Dear Straight Dope: Cecil, you’re pretty much the man. I think I got one for you. In the old westerns and Bugs Bunny cartoons that pretty much formed my thought processes as a child, they would always threaten to send the old horse to the glue factory. The question is (a) did this really happen? and (b) if so, what’s the recipe for making horse glue? Matt Gerber
SDStaff Lynn Bodoni replies:
You get points for acknowledging Cecil as the man, but if you’d done even a little bit of reading, you’d have come across the horse/glue factory connection pretty often. It’s mostly used as a figure of speech these days, but yes, horses typically were sent to the glue factory or rendering plant back in the days when they were mostly used as work animals. These days, it’s more common (an undocumented source says 90% of all domestic horses) for unwanted horses to be sent to a slaughterhouse if still alive, or a rendering plant (AKA the knackers, the knackery) if deceased.
A joke lifted from The Joke’s On You:
There was a famous jockey that never lost a race. When asked how he achieved this, he replied, I whisper in the horse’s ear: Roses are red, violets are blue. Horses that lose are made into glue.
Animal (origin) glue is made from connective tissue, found in hoofs, bones, tendons, ligaments, and cartilage in vertebrate animals.
Rendering plants are the recycling links in the food chain. They take fat and bone trimmings from grocery stores, waste scraps from restaurants, and dead animals. They cook the meat and fat products together and grind it up. It’s used for animal feed and non-edible products like soap, various lubricants, and of course glue — the heavy kind that’s used to glue furniture together, for example.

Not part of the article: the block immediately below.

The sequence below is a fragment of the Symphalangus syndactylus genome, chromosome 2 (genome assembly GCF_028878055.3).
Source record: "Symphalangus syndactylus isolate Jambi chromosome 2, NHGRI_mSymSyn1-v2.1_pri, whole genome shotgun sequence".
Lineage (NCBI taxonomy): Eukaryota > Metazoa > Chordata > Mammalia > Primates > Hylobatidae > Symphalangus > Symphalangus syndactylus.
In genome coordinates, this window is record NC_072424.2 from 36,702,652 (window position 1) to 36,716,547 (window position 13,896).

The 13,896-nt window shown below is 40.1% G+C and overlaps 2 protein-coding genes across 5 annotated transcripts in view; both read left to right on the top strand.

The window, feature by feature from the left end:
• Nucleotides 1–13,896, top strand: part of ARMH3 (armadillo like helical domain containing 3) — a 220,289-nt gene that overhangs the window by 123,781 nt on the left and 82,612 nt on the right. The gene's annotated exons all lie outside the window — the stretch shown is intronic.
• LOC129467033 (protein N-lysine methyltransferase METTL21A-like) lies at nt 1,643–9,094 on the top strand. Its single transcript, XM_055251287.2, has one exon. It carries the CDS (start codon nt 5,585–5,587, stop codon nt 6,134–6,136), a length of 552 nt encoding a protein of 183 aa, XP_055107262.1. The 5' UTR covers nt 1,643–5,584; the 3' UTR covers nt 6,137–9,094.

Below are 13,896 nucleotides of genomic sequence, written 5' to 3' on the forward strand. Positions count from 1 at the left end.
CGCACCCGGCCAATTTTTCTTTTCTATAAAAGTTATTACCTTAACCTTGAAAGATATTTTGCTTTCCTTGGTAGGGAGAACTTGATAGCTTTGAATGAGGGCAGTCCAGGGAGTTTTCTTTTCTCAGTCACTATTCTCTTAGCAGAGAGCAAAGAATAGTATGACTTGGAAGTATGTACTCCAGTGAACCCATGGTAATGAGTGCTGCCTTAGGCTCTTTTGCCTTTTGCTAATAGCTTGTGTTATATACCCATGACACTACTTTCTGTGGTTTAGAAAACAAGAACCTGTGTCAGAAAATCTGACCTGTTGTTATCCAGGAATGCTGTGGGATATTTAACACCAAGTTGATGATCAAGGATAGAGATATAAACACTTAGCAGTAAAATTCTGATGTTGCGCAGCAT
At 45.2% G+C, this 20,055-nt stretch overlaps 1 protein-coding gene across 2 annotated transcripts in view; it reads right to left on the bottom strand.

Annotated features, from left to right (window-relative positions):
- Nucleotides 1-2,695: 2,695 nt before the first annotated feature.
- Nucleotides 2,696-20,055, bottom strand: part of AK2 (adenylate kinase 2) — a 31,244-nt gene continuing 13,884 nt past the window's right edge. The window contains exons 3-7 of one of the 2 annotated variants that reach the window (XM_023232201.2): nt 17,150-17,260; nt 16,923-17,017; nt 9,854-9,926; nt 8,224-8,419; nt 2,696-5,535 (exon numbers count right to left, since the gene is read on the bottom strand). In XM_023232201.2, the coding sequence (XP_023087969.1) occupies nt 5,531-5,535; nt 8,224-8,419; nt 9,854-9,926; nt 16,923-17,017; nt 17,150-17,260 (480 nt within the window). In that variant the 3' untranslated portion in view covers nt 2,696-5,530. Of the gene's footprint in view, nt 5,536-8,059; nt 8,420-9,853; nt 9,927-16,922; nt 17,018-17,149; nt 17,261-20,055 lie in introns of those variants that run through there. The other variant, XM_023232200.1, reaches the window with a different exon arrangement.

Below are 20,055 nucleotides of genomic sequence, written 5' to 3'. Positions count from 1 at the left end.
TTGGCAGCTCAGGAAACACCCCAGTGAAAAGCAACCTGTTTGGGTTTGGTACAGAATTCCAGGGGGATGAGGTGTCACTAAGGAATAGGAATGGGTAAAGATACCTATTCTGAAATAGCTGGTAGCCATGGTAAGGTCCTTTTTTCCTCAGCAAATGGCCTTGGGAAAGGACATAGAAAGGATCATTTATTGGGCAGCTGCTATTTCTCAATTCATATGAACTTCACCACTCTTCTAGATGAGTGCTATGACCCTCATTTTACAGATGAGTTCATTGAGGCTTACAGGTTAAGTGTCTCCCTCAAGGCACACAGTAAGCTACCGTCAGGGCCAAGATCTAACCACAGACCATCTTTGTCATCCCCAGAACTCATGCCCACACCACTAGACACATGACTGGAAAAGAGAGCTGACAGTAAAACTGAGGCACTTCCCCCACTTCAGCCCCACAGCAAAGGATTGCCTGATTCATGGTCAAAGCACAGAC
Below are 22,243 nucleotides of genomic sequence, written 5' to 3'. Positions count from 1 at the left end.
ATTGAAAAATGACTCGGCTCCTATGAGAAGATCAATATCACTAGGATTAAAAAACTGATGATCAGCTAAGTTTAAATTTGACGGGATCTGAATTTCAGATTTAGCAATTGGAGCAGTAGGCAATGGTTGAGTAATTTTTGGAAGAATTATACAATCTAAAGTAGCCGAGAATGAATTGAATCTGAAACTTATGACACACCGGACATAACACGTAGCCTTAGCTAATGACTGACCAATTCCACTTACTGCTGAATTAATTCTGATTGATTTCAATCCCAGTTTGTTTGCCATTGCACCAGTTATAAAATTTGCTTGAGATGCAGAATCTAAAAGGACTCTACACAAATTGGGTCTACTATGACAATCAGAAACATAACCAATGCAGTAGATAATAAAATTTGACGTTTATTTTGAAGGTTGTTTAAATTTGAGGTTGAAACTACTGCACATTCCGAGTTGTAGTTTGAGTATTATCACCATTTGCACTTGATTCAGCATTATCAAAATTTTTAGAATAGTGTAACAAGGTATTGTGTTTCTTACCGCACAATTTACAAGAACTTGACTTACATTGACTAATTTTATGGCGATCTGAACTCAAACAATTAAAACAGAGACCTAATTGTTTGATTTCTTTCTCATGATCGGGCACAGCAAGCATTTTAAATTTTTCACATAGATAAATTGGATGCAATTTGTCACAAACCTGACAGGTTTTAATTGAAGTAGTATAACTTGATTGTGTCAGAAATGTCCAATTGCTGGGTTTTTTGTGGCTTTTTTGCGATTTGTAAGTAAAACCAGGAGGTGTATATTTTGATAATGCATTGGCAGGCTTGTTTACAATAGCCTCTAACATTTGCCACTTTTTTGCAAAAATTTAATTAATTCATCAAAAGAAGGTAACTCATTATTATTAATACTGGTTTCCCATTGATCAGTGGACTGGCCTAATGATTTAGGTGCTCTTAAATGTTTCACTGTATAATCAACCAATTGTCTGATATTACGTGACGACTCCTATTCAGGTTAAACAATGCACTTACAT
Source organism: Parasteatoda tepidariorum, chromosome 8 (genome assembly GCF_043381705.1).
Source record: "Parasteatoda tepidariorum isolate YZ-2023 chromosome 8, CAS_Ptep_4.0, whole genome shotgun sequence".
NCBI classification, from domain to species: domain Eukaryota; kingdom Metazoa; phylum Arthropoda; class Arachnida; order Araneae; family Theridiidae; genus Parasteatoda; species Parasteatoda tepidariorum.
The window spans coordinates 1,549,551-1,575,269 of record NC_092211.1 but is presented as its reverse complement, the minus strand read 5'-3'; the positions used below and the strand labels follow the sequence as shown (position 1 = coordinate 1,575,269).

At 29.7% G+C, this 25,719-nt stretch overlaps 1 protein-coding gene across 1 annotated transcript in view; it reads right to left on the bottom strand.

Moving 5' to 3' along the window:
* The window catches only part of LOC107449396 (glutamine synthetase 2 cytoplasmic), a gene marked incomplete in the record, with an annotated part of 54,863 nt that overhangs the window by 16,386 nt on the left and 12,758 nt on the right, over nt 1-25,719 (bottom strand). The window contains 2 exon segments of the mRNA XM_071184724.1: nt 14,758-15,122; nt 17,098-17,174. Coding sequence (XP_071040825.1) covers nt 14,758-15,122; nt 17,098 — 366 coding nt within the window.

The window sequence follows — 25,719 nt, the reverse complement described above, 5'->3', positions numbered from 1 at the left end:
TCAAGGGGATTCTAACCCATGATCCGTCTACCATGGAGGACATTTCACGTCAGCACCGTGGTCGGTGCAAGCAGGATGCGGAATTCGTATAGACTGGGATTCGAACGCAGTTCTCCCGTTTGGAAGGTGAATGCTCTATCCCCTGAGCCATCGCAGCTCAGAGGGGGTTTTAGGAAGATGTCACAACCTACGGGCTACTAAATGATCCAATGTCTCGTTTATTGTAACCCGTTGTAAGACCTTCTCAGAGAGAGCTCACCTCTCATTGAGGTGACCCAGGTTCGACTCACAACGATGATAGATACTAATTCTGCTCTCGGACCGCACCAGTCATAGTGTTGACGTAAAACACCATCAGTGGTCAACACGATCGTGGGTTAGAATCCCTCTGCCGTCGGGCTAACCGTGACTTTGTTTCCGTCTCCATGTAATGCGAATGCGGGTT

But as I say, the rendering plant isn’t the only possible destination for a horse that’s outlived its usefulness. Horsemeat is considered a delicacy in some countries. Some slaughterhouses will happily accept and process horsemeat if it’s commercially feasible. I’ve read that they buy horses in the United States for about 50 cents a pound and sell the horsemeat overseas for about $15 a pound. The Bureau of Land Management periodically comes under fire for its wild horse/burro adoption program as reports of “adopted” animals going to the slaughterhouse surface. See here for more information.
SDStaff Lynn Bodoni, Straight Dope Science Advisory Board
Send questions to Cecil via firstname.lastname@example.org.
STAFF REPORTS ARE WRITTEN BY THE STRAIGHT DOPE SCIENCE ADVISORY BOARD, CECIL'S ONLINE AUXILIARY. THOUGH THE SDSAB DOES ITS BEST, THESE COLUMNS ARE EDITED BY ED ZOTTI, NOT CECIL, SO ACCURACYWISE YOU'D BETTER KEEP YOUR FINGERS CROSSED.